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This pipe has a very slow leak. What is the pipe for and what is the best way to stop the leak?

Enter image description here

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    If you haven't already unscrewed that cap, note that you'll probably have a gusher of waste water when you do. While the cause of the drip is very probably a bad cap, it probably wouldn't be an issue if you didn't have water backing up to that point. So consider using some drain cleaner. (But then, of course, if it doesn't fix it and you unscrew and have a gusher, then you have a caustic gusher, which is very bad.) Oct 4, 2020 at 22:49
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    it might be better to try mechanical means of clearing the drain frist, eg: plunger or snake,
    – Jasen
    Oct 5, 2020 at 1:13
  • Given the presence of an electrical outlet under the sink, the odds are pretty good that the lower outlet was for a since removed, in-sink garbage disposal unit (aka garburator / insinkerator) installation. A lot of municipalities have banned them in favor of green waste collection programs. Take @JACK 's advice re:bucket, wrench, Teflon tape, but only a few rounds is sufficient.
    – Ian W
    Oct 6, 2020 at 8:46

3 Answers 3

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It is a drain cleanout. You can try turning it clockwise to see if it tightens enough to stop the leak. If not, have a bucket or pan to catch any spillage, turn it counter clockwise, remove the plug, clean it off and the inside of the pipe. Wrap some Teflon tape around it and screw it back on.

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  • What does the teflon tape do?
    – stevec
    Oct 5, 2020 at 15:52
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    @stevec Teflon tape fills in the gaps on threaded connections so that nothing leaks out. Anytime you are attaching or reattaching any kind of threaded connections in your plumbing, you will need to apply new teflon tape to prevent leaking.
    – BlackThorn
    Oct 5, 2020 at 15:57
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    Also don't skimp on Teflon tape. They are designed to compress and fill in the gaps of the thread. If you apply too little, you'll have to take it out, clean off the old tape, and re-apply. On something this size I would go around the cap at least 10 times.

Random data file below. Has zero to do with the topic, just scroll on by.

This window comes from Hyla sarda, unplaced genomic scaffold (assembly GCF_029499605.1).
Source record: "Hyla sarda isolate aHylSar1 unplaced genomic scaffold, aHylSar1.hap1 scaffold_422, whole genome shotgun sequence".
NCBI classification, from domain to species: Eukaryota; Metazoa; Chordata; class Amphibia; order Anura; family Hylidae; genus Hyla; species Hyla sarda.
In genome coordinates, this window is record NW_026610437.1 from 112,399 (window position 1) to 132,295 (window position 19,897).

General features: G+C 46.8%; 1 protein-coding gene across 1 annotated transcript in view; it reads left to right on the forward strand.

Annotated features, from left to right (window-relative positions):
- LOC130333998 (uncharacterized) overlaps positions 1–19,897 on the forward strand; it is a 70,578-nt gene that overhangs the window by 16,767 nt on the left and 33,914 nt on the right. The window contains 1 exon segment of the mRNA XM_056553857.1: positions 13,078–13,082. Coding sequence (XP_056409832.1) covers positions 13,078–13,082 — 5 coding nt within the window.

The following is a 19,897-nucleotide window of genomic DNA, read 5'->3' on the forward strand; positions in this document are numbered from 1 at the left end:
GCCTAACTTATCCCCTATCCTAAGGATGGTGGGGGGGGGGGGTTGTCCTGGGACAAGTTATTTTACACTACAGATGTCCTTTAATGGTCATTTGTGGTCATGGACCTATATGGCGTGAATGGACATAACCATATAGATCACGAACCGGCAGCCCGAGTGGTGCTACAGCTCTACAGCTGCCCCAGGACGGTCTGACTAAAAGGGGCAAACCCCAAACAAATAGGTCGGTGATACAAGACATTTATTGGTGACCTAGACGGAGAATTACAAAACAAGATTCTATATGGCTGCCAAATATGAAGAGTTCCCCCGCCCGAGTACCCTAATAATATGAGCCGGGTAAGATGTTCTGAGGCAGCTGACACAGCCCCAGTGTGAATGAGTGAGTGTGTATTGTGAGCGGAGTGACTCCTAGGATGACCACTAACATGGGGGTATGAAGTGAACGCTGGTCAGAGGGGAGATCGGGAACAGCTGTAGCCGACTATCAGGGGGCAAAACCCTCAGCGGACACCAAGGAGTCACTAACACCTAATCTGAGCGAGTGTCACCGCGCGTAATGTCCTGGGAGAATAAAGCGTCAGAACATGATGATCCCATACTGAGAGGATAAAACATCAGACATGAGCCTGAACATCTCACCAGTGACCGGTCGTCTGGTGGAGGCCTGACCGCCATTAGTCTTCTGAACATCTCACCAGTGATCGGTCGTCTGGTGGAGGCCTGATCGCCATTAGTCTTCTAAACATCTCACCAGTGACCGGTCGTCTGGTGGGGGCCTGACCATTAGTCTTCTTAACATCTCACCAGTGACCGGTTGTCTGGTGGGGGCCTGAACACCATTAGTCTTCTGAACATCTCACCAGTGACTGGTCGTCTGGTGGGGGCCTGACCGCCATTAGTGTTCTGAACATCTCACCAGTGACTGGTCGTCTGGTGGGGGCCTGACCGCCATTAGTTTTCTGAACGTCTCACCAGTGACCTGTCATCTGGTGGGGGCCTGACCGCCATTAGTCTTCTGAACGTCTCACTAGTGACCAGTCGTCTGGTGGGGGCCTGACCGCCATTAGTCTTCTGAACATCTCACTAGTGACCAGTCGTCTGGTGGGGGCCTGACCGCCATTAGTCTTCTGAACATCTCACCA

– Nelson
    Oct 6, 2020 at 6:34
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There's no way for us to know; it is unusual. Possibly your drain was re-configured at some point, and that closed-off pipe is an old drain which had some trouble.

I guess your real question is how to stop the leak? Unfortunately, if that pipe is full of waste water, opening it may cause a mess; so be prepared for that -- have a bucket that can fit under it, shop vac ready, towels, a pair of waterproof gloves, etc.

I'd open the seal using a pipe wrench, drain it, then apply pipe joint compound, often called pipe dope to the threads of the plug, then screw it back in. That should stop it from leaking. The pipe joint compound is a waterproof compound that forms a gasket-like seal to stop water from leaking out of clean-outs and similar seals.

If the above doesn't fix the leak, the threads of the plug or pipe could be damaged; but that's unlikely, the fresh pipe dope will probably fix the problem.

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  • If it's an old drain that was re-run, there shouldn't be water inside it. It's much more likely that it's still connected to the current . Although it's also possible that it's not actually leaking, and being cast iron it's just a case of condensation that's causing the damage to the drywall around it.
    – Joe
    Oct 5, 2020 at 17:20
  • Given the presence of an electrical outlet under the sink, the odds are pretty good that the lower outlet was for a since removed, in-sink garbage disposal unit (aka garburator / insinkerator) installation
    – Ian W
    Oct 6, 2020 at 8:47
  • I have the same suspicions; but I also used to live in a house with really screwed up kitchen plumbing. Someone had re-routed the drains to a nearby river and left all the old drains disconnected but still in place. I figured it best to caution the person and make suggestions about how to prepare in case it's something wacky! Oct 6, 2020 at 16:03
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From the perspective of your photo it looks to be perfectly in line with your drain pipe. So it appears that this is another tap into that line. Perhaps it wasn't in the right place and rather than remove it they just stacked another one on top of it.

If it's leaking out of the cap, you should be able to remove that, use some thread sealant on the threads and reinsert it. If it's leaking out of the joint behind the cap, then you may need to do some additional work to cut off the bad joint and fix whatever is going on there. You may need to open up the wall to get to what you need to get to in order to fix this properly.

If this were mine, I'd likely get rid of this mess entirely. There is no purpose for this extra drain now and it's, as you can see, causing issues.

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    Looks like a standard cleanout to me, possibly for a line that serves multiple locations. No need to reconfigure anything.
    – isherwood
    Oct 6, 2020 at 13:05

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